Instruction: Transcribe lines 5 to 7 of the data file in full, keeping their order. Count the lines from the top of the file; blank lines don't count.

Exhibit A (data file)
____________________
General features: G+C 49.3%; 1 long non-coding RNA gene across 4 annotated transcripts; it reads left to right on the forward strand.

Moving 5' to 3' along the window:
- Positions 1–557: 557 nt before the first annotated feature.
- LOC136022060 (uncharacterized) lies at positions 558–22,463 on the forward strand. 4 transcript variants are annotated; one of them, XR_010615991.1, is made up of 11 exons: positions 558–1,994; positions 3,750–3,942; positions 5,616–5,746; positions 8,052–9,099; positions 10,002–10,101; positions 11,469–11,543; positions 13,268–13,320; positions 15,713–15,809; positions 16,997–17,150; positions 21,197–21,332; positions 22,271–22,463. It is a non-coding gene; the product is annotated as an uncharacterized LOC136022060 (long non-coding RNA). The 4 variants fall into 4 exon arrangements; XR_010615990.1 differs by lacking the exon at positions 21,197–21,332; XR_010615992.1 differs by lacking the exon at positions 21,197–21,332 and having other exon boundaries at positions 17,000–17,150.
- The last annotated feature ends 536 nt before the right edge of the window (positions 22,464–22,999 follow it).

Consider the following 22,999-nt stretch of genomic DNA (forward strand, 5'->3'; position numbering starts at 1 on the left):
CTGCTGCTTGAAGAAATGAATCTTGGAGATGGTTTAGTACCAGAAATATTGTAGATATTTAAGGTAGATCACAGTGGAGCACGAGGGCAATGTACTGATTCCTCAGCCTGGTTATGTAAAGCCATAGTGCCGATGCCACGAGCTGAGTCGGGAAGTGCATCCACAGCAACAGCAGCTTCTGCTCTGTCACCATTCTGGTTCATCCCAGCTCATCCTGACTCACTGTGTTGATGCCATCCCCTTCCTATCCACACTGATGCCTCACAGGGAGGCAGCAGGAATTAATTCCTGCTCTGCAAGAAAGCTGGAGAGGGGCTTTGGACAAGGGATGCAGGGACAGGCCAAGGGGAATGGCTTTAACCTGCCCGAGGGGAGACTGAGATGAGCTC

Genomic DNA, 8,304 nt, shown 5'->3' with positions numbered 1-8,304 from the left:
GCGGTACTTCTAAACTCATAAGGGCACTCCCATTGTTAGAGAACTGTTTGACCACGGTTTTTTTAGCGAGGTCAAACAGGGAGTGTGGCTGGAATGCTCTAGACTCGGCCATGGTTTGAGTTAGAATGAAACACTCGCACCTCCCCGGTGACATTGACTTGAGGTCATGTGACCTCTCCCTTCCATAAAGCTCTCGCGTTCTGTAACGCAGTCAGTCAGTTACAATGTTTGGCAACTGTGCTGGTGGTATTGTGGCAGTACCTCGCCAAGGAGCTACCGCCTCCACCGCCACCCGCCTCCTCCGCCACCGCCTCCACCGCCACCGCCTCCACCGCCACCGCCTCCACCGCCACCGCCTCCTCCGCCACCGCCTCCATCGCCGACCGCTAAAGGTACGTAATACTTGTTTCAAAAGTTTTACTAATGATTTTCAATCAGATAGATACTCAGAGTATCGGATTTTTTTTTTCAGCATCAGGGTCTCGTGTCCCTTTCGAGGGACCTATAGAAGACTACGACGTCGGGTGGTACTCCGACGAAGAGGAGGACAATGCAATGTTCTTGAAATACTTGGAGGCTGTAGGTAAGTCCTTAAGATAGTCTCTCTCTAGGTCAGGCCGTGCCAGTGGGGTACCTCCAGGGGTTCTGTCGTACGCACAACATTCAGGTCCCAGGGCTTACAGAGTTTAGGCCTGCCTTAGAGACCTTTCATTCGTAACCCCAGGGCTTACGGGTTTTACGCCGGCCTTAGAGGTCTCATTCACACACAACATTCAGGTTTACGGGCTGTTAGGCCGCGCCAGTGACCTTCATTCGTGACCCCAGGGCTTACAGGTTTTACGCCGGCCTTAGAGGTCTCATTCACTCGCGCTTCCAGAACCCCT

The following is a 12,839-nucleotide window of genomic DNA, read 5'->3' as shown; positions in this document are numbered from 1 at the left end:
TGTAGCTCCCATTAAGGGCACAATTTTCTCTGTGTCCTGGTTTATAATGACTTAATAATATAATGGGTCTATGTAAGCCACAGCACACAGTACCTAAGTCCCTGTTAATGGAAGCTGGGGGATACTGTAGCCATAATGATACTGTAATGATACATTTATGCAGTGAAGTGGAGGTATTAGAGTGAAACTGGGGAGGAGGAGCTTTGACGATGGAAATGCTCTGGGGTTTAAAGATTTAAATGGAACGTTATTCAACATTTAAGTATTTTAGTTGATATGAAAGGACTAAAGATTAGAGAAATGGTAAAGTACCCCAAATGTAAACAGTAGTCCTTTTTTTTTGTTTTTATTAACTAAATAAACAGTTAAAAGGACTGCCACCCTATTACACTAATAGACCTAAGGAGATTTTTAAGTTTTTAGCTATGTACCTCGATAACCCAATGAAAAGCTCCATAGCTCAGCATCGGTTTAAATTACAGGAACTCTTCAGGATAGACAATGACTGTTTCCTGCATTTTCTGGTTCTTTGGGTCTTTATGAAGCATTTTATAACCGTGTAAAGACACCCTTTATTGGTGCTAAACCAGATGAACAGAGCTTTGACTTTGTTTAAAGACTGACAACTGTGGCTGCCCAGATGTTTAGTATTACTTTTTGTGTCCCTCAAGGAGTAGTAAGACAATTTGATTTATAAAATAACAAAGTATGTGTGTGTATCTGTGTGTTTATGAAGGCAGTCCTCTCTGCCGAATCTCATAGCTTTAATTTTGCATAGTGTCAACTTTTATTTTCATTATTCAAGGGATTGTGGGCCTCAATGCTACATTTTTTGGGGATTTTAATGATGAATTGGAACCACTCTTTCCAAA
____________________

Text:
- The last annotated feature ends 536 nt before the right edge of the window (positions 22,464–22,999 follow it).

Consider the following 22,999-nt stretch of genomic DNA (forward strand, 5'->3'; position numbering starts at 1 on the left):
CTGCTGCTTGAAGAAATGAATCTTGGAGATGGTTTAGTACCAGAAATATTGTAGATATTTAAGGTAGATCACAGTGGAGCACGAGGGCAATGTACTGATTCCTCAGCCTGGTTATGTAAAGCCATAGTGCCGATGCCACGAGCTGAGTCGGGAAGTGCATCCACAGCAACAGCAGCTTCTGCTCTGTCACCATTCTGGTTCATCCCAGCTCATCCTGACTCACTGTGTTGATGCCATCCCCTTCCTATCCACACTGATGCCTCACAGGGAGGCAGCAGGAATTAATTCCTGCTCTGCAAGAAAGCTGGAGAGGGGCTTTGGACAAGGGATGCAGGGACAGGCCAAGGGGAATGGCTTTAACCTGCCCGAGGGGAGACTGAGATGAGCTC